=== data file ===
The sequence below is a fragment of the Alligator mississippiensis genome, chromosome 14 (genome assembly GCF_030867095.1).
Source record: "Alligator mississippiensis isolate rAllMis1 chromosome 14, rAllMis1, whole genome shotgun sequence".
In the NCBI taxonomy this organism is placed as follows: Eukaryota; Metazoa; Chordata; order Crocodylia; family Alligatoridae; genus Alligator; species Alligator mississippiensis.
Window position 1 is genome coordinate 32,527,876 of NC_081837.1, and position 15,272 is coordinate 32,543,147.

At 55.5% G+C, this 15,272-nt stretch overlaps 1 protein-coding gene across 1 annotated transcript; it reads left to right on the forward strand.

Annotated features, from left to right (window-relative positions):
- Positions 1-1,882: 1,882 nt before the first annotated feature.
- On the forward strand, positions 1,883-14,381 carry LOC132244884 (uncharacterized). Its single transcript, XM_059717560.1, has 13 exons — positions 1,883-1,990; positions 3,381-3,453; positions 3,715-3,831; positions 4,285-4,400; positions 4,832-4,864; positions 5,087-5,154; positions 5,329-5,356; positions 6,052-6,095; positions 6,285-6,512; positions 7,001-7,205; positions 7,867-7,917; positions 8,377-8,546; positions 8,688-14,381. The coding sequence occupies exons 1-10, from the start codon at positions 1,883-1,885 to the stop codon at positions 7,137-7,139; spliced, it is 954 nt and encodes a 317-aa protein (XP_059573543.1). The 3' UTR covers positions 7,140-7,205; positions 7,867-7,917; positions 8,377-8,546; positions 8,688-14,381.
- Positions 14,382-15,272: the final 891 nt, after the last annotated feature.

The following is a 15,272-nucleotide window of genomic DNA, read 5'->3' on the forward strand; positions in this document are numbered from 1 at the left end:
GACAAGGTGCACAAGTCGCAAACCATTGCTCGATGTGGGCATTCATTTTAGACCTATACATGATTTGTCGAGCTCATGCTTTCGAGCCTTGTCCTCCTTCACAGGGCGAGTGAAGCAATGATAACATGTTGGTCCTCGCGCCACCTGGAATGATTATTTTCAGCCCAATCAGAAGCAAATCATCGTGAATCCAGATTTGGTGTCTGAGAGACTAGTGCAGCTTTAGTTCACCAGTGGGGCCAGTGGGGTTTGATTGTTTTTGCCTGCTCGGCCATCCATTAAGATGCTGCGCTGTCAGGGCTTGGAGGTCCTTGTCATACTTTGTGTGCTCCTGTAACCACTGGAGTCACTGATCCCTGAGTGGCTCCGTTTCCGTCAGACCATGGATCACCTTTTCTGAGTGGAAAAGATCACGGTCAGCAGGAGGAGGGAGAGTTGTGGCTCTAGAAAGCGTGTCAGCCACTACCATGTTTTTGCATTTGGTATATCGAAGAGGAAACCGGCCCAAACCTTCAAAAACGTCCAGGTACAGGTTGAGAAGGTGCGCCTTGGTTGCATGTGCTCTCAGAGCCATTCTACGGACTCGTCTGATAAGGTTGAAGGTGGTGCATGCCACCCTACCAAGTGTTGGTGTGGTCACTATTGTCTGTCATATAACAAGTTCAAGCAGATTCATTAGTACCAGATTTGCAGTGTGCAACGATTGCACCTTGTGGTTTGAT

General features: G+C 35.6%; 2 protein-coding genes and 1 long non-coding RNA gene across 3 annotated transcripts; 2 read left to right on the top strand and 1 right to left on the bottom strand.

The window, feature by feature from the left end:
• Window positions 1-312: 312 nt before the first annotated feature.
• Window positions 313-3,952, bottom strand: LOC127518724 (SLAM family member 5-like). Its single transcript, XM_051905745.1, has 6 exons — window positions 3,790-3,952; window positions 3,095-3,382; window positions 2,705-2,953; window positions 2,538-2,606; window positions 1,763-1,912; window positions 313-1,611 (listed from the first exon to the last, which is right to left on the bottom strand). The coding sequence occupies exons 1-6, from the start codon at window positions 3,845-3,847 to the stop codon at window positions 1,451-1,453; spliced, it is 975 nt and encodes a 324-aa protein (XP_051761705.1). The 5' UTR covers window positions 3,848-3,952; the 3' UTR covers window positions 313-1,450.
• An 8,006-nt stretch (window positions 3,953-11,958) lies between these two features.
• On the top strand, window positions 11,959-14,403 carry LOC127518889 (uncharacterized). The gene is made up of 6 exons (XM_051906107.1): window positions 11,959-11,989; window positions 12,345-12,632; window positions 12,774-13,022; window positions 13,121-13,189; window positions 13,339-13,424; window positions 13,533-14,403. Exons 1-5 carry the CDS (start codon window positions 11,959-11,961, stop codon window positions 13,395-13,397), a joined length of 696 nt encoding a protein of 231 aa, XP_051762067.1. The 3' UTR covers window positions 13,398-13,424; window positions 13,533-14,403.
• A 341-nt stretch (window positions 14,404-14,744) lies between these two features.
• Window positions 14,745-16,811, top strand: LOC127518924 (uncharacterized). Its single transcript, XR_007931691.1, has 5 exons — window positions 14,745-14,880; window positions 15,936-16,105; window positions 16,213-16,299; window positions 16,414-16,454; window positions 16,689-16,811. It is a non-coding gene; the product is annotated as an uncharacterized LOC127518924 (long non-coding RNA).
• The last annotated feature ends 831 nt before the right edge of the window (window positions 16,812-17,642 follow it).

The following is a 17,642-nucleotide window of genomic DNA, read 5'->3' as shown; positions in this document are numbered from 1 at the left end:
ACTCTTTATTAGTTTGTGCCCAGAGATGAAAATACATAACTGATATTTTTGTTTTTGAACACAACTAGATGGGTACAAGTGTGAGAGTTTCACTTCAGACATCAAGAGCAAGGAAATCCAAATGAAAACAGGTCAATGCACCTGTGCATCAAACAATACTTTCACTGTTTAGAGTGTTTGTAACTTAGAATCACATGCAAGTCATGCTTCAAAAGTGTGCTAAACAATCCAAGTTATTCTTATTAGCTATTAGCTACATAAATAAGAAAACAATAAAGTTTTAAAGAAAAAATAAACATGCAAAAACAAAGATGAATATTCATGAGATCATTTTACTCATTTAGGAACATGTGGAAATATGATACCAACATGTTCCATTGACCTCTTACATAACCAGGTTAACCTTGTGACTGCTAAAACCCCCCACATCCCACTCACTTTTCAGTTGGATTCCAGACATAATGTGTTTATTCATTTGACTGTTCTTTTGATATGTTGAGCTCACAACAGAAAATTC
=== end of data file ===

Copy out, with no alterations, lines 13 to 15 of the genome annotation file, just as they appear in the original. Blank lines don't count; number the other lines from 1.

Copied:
The window, feature by feature from the left end:
• Window positions 1-312: 312 nt before the first annotated feature.
• Window positions 313-3,952, bottom strand: LOC127518724 (SLAM family member 5-like). Its single transcript, XM_051905745.1, has 6 exons — window positions 3,790-3,952; window positions 3,095-3,382; window positions 2,705-2,953; window positions 2,538-2,606; window positions 1,763-1,912; window positions 313-1,611 (listed from the first exon to the last, which is right to left on the bottom strand). The coding sequence occupies exons 1-6, from the start codon at window positions 3,845-3,847 to the stop codon at window positions 1,451-1,453; spliced, it is 975 nt and encodes a 324-aa protein (XP_051761705.1). The 5' UTR covers window positions 3,848-3,952; the 3' UTR covers window positions 313-1,450.